Fyodor Dostoevsky spent a tormented summer in Baden-Baden, attracted as he was by the famous casino on the Kaiserallee, which is still there and still a favourite destination of gamblers and visitors, not only for the roulette, but also for the exquisite interiors, designed by a Parisian architect, who modelled it on the large halls of the castles of France. The German spa town of Roulettenburg which acts as the backdrop of Dostoevsky’s novel The Gambler is clearly Baden-Baden. It is also surely no coincidence that one of the most successful set designs for the stage version of The Gambler (adapted by Sergey Prokofiev and directed by the talented Dmitri Tcherniakov) features those claustrophobic interiors that are so like the hotels and restaurants still fashionable today in Baden-Baden.
Consumed by the gambling habit that he recounts in his book, while he was in Baden-Baden Dostoevsky shuttled between the various casinos and his run-down dwellings that he rented with Anna Snitkina. It is said that he even asked Turgenev and Goncharov for loans, but was forced to wait outside their fashionable hotel as the concierge, seeing him looking so poor and down at heel, would not let him into the hotel. After he had lost everything at the tables, Dostoevsky and his young wife, quickly left Baden-Baden with a reduced entourage. The Russian writer Leonid Cypkin brought this unhappy episode to life in his book Summer in Baden-Baden but only a sign and a bust of the author mark the house where they stayed in the centre of the old town at number 2 Bäderstraße.
Nowadays, it is the international luxury shopping areas that attract a certain type of Russian tourism, but memories of the past live on in the small but charming Fabergé Museum, 30 Sophienstraße, opened two years ago by a private Russian collector. It is a place of pilgrimage for those who admire the intricate work of the Tsar’s goldsmiths, attracted above all by the idea of seeing the Rothschild Egg, one of the most precious pieces and one of the last eggs to be made out of Karelian birch wood. Also on display are the delightful little animals and bouquets in metal and precious stones and the swan sapphire broach that belonged to the ballerina Anna Pavlova.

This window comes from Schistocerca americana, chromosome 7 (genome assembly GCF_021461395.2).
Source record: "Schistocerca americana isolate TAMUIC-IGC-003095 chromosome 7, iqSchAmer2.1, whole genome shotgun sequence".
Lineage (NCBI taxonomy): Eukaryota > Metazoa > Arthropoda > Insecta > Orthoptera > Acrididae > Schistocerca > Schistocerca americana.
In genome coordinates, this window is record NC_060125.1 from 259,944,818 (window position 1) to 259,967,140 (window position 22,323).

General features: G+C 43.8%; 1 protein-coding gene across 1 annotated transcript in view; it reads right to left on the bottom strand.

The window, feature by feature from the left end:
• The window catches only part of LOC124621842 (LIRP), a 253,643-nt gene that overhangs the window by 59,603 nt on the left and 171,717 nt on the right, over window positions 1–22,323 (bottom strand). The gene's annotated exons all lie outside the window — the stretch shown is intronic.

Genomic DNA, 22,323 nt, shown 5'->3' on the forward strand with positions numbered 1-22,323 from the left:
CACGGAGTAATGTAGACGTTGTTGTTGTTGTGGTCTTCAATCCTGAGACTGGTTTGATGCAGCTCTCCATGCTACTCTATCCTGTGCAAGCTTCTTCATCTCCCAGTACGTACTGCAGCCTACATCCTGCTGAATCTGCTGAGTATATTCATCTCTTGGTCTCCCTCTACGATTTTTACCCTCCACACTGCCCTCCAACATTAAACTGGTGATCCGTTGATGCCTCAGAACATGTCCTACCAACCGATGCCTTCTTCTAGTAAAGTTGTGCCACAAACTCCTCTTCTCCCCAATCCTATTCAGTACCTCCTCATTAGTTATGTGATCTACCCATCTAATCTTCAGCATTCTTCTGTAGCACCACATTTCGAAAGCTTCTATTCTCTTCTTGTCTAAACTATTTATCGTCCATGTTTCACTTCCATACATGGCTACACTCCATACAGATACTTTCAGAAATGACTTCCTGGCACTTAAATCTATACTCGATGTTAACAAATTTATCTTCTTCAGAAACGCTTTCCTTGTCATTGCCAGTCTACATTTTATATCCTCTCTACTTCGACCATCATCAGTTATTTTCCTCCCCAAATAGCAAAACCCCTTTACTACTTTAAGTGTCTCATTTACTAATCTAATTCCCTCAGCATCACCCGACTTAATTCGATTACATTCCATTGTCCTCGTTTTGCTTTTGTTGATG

It is above all in the life of the theatres where the Russian spirit lives on in Baden-Baden. Apart from the very central theatre in Goetheplatz, built half way through the XIX century in the style of the Opéra in Paris, where Russian plays are frequently performed, there is also the Festspielhaus which plays host to Russia’s best music and ballet. Today, it is one of Germany’s largest theatres with seating for 2,500, its vast stage, incorporating what was once the railway station where the elite tourists used to arrive. The mid-summer festival traditionally sees the Marlinsky Theatre orchestra perform works and concerts under the direction of Valery Gergev. Every December as part of the Christmas celebrations, the Festspielhaus becomes the residence of the Mariinsky Theatre Ballet, which returns each year to perform its classics and with the occasional new work making its European debut. In the evening in the stalls, or in the foyer of the neo-classical old station, the bistro that was once the waiting room, many members of the audience can be heard speaking Russian, while during the day, the dancers can be seen walking through the city, the baths and the cafès, bringing with them a hint of the beauty of Russian art.
Valentina Bonelli is a journalist and dance critic who writes for a variety of titles such as Vogue Italia and L’Uomo Vogue and the magazines Tuttodanza and Dans. She is the author of presentations and essays for Italy’s major theatres and dance festivals. She translated into Italian and edited “le Memorie di Marius Petipa”, Gremese editore 2010.